a broker swaps a batch of ETF shares with the ETF for a batch of
individual equities - here's the "magic" - the ETF may exchange
appreciated shares out rather than realizing gains by selling and
then handing out cash the way a regular open-ended fund does.
So, yes, because of the structure of ETFs, it's possible for them
to be more tax-efficient than regular open-ended index funds.
Whether, in the real world, that works out, we'll have to wait
and see, as this sort of thing plays out over a long period of
time and the advantage will mainly be apparent after (a) a lot
of appreciation of the holdings in the ETF and (b) ETF redemptions.
Typically the dangers are much worse in actively managed funds
than in index funds in general, though, again, the longer-term
the holdings and the more the redemptions, the worse the problem
would be in a regular fund.
There's no guarantee of that. It's just a possibility if the
ETF is well-managed.
Another thing to note is that the Vanguard ETFs are unique in
that they are simply an additional share-class attached to their
existing open-ended fund portfolios. That means that Vanguard
may be able to take advantage of some of the tax advantages of
the ETF structure for shareholders in their open-ended funds.
The key is "maybe" - again, to see how this plays out will be
a long-term exercise.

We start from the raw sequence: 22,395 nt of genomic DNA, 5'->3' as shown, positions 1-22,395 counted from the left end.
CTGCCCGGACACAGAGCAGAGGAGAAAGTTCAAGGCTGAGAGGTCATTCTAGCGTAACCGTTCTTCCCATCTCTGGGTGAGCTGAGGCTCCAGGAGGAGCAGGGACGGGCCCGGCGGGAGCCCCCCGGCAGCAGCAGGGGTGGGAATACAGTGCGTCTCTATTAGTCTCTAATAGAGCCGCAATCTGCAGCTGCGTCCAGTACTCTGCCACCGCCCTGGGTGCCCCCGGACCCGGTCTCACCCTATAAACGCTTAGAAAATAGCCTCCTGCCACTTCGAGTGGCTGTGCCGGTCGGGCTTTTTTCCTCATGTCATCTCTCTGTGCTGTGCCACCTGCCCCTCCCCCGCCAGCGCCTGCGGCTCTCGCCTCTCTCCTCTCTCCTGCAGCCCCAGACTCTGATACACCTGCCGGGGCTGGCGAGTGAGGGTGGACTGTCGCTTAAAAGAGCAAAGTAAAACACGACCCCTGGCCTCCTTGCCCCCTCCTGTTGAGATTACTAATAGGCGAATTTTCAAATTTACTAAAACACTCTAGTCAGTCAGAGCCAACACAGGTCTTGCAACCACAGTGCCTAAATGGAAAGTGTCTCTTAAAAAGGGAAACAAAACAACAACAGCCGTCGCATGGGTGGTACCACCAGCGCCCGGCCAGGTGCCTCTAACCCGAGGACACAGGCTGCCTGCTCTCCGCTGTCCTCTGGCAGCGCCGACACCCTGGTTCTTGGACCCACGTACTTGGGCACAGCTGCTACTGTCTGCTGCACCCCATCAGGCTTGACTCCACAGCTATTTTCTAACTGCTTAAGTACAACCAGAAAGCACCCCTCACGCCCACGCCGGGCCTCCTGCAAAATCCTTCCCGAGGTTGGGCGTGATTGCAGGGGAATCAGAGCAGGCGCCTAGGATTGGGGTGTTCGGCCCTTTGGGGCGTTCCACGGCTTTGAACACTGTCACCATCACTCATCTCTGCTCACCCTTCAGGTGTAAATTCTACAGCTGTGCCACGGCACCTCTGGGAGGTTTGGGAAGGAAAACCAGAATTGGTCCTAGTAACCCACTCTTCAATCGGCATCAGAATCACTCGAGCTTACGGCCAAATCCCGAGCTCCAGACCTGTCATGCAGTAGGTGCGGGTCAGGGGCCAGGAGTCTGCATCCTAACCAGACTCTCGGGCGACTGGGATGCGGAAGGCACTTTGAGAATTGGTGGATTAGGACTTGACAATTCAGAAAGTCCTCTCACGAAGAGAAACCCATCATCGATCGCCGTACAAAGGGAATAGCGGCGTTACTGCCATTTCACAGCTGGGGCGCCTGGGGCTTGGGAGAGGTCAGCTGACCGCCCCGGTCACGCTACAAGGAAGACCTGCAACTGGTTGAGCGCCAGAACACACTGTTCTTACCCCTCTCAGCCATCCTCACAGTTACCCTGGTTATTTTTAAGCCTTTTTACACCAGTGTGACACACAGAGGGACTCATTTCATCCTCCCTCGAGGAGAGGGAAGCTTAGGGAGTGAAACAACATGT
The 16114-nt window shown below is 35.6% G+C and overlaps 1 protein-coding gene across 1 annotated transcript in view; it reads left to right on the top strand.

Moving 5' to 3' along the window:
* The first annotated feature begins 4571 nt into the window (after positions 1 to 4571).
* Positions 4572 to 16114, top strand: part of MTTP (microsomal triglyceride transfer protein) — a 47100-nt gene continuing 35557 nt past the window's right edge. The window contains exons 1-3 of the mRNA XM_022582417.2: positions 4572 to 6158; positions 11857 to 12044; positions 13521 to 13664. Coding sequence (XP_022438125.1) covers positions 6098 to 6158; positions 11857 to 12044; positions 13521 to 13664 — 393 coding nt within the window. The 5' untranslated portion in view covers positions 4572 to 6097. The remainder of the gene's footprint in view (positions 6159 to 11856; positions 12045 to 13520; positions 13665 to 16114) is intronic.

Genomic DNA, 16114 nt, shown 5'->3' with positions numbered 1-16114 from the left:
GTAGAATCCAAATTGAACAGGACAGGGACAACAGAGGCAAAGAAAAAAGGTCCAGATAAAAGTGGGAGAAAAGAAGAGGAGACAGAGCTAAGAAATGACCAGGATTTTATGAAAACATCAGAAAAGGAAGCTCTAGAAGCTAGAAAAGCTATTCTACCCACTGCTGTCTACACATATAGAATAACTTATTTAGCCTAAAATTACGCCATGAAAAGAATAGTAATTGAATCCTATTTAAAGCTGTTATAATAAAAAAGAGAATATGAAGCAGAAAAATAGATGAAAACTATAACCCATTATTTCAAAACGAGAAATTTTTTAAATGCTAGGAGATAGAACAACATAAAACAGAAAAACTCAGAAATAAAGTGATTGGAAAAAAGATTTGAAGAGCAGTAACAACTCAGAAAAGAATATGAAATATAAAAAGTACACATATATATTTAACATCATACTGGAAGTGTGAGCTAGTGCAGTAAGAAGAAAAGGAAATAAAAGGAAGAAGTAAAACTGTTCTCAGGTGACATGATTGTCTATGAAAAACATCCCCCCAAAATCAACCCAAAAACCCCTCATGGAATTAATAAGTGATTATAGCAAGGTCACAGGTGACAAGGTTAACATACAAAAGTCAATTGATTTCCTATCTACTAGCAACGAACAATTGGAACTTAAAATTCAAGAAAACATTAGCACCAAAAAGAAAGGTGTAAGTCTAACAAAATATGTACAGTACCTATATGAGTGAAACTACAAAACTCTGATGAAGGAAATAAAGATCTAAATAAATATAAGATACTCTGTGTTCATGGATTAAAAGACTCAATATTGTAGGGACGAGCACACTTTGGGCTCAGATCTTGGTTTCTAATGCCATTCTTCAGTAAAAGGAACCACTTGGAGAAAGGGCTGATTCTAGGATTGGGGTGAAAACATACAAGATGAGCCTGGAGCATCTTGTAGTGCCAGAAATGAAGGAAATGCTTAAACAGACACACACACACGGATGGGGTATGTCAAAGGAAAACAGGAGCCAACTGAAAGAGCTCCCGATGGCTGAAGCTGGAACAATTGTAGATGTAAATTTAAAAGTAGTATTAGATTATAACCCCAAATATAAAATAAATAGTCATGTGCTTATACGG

That will be the case with *any* fund and almost any investment
outside of a tax deferred (or similar) account.
If you're doing it in a brokerage account which makes it easy
to track individual lots purchased, it may actually be easy
to manage tax consequences. When you sell, you can choose to
sell the highest-cost shares - if you specifically identify
them in the sell order.
Note, too, that over the next couple of years brokerages
will have to track your cost basis for you. That will make
it easier to deal with tax consequences when you sell.
In the absense of massive redemptions after a huge run-up, at
least when comparing well-run index funds to ETFs, probably
To make your life a little easier, in either case, you may
want to make sure that you don't have distributions automatically
re-invested for you. That'll help minimize the number of really
odd and small lots to track.
Plain Bread alone for e-mail, thanks. The rest gets trashed.
The quarterly reports of the investments you're comparing have a section
that reports the fund's capital loss carry-forwards, and when those
carry-forwards expire. Just like loss carry-forwards on a personal
income tax return, those can be used to offset gains in future years
(and when there's no net capital gain, there's no capital gain
distribution). The bigger the carry-forward, the more gains that could
be absorbed. Keep in mind the expiration dates though, which aren't an
issue on a personal income tax return.
Also reported is the current unrealized gains and losses in the holdings
of the fund.
Between these two you'll get a good sense of the likelihood of capital
gain distributions in the future and be able to compare the two funds
you're looking at. It's partly a function of each fund's structure, as
well as the timing and mechanism for cash inflows and outflows.
An ETF by nature should have lower capital gain distributions because of
its ability to reduce embedded/unrealized gains during the
creation/redemption process (the specifics are discussed in the
prospectus of each ETF). I do wonder if that tax-accounting trick is
going to be there forever. And at least some ETFs from Vanguard are
share classes of the corresponding mutual fund; the mutual fund should
benefit from the ETF creation/redemption process in the same way,
barring changes to tax accounting for investment companies.
There's now a decent history for the two you mentioned so you could see
how it's panned out so far.